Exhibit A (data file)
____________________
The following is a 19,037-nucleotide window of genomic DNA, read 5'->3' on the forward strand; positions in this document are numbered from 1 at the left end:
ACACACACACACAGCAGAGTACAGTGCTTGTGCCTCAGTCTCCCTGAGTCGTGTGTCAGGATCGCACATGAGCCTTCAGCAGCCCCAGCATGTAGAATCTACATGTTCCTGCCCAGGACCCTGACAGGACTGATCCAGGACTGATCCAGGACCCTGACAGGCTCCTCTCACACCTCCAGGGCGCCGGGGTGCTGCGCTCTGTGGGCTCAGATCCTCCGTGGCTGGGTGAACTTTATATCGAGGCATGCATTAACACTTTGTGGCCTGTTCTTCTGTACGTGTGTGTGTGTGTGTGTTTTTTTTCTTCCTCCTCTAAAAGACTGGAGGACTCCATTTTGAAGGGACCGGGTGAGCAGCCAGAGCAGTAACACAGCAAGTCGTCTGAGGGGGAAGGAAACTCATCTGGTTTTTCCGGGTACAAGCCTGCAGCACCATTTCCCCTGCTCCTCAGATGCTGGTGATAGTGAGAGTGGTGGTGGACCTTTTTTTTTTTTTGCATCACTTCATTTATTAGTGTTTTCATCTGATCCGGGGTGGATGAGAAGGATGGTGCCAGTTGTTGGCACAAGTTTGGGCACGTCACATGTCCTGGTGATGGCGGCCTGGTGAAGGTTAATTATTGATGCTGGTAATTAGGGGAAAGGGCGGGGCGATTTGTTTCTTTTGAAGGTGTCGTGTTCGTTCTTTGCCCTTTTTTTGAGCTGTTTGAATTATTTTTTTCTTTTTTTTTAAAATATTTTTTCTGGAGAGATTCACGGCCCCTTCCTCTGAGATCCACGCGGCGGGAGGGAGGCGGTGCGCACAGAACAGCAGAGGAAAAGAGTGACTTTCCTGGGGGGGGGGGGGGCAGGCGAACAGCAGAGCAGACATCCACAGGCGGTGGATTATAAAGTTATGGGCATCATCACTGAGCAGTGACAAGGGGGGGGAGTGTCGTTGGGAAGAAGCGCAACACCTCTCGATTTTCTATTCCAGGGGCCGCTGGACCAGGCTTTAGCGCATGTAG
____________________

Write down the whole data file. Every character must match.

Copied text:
The following is a 19,037-nucleotide window of genomic DNA, read 5'->3' on the forward strand; positions in this document are numbered from 1 at the left end:
ACACACACACACAGCAGAGTACAGTGCTTGTGCCTCAGTCTCCCTGAGTCGTGTGTCAGGATCGCACATGAGCCTTCAGCAGCCCCAGCATGTAGAATCTACATGTTCCTGCCCAGGACCCTGACAGGACTGATCCAGGACTGATCCAGGACCCTGACAGGCTCCTCTCACACCTCCAGGGCGCCGGGGTGCTGCGCTCTGTGGGCTCAGATCCTCCGTGGCTGGGTGAACTTTATATCGAGGCATGCATTAACACTTTGTGGCCTGTTCTTCTGTACGTGTGTGTGTGTGTGTGTTTTTTTTCTTCCTCCTCTAAAAGACTGGAGGACTCCATTTTGAAGGGACCGGGTGAGCAGCCAGAGCAGTAACACAGCAAGTCGTCTGAGGGGGAAGGAAACTCATCTGGTTTTTCCGGGTACAAGCCTGCAGCACCATTTCCCCTGCTCCTCAGATGCTGGTGATAGTGAGAGTGGTGGTGGACCTTTTTTTTTTTTTGCATCACTTCATTTATTAGTGTTTTCATCTGATCCGGGGTGGATGAGAAGGATGGTGCCAGTTGTTGGCACAAGTTTGGGCACGTCACATGTCCTGGTGATGGCGGCCTGGTGAAGGTTAATTATTGATGCTGGTAATTAGGGGAAAGGGCGGGGCGATTTGTTTCTTTTGAAGGTGTCGTGTTCGTTCTTTGCCCTTTTTTTGAGCTGTTTGAATTATTTTTTTCTTTTTTTTTAAAATATTTTTTCTGGAGAGATTCACGGCCCCTTCCTCTGAGATCCACGCGGCGGGAGGGAGGCGGTGCGCACAGAACAGCAGAGGAAAAGAGTGACTTTCCTGGGGGGGGGGGGGGCAGGCGAACAGCAGAGCAGACATCCACAGGCGGTGGATTATAAAGTTATGGGCATCATCACTGAGCAGTGACAAGGGGGGGGAGTGTCGTTGGGAAGAAGCGCAACACCTCTCGATTTTCTATTCCAGGGGCCGCTGGACCAGGCTTTAGCGCATGTAG